Known as the “GTX” overseas, Volkswagen kept to a simpler naming scheme for the U.S. market. Spec the AWD version of the ID.4 here in the States, and the dual-motor arrangement will deliver a combined output of 295 horsepower and 339 lb-ft of torque. Like the RWD model, you still get the same 201 horsepower electric motor over the rear axle. Now, though, the all-wheel drive version adds a 107 horsepower motor to the front axle — and both work together to deliver substantially higher overall torque off the line.
The effect of an extra motor? Two seconds off the 0-60 time, which comes up in 5.4 seconds. You may not think about doing too many standing starts in your ID.4, but even in terms of merging onto a freeway or needing some on-demand passing power, a couple seconds makes a world of difference.
In real-world driving on highways and the back roads through the hills around Chattanooga, this AWD Pro S model manages its 4,888-pound curb weight well around the bends. As ever, that instantaneous shove from pure-electric torque coupled with a direct drive setup makes accelerating out of the corners a giggle, for sure. There’s a flip-side to that coin, though: As you build speed tat torque will drop off dramatically. In short, it’s quick, but the ID.4 AWD doesn’t pack the neck-snapping performance you get from, say, a Tesla Model Y Performance.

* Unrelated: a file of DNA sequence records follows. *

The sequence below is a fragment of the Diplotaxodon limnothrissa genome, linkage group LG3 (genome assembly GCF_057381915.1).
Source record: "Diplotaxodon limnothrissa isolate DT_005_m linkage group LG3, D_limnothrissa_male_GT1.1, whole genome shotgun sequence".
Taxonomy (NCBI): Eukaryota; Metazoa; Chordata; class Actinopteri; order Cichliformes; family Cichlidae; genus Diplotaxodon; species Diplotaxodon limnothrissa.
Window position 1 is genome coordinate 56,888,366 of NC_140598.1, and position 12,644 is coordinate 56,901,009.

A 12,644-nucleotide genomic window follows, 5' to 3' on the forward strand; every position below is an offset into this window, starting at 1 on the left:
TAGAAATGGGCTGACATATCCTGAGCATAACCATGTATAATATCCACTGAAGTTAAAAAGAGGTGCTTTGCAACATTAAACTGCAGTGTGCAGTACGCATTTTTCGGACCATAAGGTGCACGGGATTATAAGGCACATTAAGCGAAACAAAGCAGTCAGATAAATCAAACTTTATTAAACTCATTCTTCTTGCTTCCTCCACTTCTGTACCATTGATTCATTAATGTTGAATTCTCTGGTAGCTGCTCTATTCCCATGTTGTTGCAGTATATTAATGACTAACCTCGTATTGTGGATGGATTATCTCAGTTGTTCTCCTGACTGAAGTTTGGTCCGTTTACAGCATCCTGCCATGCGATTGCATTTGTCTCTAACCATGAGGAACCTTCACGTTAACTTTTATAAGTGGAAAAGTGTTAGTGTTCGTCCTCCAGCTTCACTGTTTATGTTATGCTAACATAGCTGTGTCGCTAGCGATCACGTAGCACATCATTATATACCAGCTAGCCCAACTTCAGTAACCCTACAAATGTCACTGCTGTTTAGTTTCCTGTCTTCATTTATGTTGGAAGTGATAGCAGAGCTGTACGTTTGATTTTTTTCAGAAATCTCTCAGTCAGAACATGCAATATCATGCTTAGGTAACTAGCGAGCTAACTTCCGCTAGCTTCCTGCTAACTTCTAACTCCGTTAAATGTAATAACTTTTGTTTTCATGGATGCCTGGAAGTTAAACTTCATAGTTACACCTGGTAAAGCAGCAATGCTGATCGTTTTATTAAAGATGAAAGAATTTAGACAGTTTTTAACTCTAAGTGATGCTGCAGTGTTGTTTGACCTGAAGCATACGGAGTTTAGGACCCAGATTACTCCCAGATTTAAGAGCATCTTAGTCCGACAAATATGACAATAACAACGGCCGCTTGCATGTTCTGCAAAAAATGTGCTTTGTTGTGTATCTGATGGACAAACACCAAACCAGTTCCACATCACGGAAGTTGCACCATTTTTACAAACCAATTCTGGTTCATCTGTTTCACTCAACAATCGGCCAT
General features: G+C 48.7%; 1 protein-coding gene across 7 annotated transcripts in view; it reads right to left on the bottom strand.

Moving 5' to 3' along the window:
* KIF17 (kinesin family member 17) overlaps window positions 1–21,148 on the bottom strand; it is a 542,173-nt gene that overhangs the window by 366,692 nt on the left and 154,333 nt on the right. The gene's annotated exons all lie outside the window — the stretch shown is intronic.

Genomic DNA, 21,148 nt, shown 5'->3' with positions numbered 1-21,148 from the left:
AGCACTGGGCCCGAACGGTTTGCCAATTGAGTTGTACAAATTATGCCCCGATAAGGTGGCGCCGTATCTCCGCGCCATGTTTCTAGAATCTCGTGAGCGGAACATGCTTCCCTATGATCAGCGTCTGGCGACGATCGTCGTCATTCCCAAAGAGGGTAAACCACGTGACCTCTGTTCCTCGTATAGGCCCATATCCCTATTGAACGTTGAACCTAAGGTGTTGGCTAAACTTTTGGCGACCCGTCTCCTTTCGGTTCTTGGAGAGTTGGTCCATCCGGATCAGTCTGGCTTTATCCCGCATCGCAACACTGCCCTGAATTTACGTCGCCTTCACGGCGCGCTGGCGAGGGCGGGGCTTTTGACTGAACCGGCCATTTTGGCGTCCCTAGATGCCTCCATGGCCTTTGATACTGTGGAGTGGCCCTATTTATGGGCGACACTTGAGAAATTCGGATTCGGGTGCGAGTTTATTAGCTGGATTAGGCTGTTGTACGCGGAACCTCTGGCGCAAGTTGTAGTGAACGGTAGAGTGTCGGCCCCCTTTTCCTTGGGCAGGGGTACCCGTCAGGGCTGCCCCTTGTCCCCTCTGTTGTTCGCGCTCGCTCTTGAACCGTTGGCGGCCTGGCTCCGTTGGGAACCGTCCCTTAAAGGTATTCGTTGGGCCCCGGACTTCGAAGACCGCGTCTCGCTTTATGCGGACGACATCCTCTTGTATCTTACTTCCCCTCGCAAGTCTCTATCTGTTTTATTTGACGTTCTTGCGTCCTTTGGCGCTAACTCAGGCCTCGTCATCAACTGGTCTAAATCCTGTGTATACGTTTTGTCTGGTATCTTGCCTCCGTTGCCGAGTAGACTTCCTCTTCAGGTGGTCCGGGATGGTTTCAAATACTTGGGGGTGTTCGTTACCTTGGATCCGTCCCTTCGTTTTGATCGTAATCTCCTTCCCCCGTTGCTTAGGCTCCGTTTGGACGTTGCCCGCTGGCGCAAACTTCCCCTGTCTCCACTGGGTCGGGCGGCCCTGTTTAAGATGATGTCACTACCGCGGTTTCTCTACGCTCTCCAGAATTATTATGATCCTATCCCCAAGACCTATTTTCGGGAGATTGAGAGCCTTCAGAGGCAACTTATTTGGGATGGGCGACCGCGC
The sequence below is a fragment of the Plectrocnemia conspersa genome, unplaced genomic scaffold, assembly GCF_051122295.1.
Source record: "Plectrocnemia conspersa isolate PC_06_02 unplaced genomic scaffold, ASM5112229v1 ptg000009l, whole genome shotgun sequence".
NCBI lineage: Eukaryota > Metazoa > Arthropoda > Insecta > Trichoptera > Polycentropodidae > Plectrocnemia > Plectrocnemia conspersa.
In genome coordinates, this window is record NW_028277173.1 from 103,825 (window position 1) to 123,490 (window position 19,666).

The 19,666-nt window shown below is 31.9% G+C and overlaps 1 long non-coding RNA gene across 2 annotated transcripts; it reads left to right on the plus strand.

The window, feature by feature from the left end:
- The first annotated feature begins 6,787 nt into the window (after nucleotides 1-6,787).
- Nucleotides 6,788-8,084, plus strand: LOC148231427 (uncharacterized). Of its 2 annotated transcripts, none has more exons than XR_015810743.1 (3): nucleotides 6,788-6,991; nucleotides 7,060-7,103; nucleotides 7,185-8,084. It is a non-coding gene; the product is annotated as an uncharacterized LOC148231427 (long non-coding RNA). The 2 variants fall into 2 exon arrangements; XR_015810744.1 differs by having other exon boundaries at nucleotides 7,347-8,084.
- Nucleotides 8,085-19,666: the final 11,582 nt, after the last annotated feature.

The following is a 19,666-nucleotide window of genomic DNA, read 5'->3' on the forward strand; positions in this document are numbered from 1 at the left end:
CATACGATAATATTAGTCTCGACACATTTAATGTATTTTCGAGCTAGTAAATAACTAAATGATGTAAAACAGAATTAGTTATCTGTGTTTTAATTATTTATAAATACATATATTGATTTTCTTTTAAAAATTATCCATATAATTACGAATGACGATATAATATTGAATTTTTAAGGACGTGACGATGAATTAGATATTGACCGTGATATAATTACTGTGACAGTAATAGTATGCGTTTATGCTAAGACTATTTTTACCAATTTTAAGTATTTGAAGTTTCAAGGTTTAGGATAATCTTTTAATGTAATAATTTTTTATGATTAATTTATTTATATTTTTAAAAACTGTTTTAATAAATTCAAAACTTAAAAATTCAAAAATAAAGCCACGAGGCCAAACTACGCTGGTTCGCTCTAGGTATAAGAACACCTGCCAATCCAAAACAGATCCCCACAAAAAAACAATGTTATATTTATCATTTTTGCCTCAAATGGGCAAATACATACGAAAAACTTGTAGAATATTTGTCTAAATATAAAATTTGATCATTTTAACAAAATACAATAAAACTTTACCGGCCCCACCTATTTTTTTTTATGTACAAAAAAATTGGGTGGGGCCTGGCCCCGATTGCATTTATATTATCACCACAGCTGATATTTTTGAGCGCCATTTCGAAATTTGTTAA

Battery and charging
This car supports 125 kW DC fast charging, allowing you to charge up from 5% to 80% in about 38 minutes. The 11-kW Level 2 charger can manage charging up in between a bit over 7 hours. VW also offers three years of complimentary fast charging through its Electrify America charging network.
The 2021 Volkswagen ID.4 Performance uses the same 82-kWh (77 kWh usable capacity) battery pack as the rear-wheel drive model. Even with the extra motor, though, the AWD version only loses around 10 miles of range. The AWD Pro model manages 249 miles on a charge (vs. 260 for the RWD Pro), while the Pro S model manages 240 miles on a charge (down from 250 on the RWD Pro S). That does fall short of the Ford Mustang Mach-E with the Extended Range battery, though it’s worth noting that car does use a larger 88-kWh battery pack. It’s also not as quick as the Mustang Mach-E or a Tesla Model Y, but there is another side to that token: Price.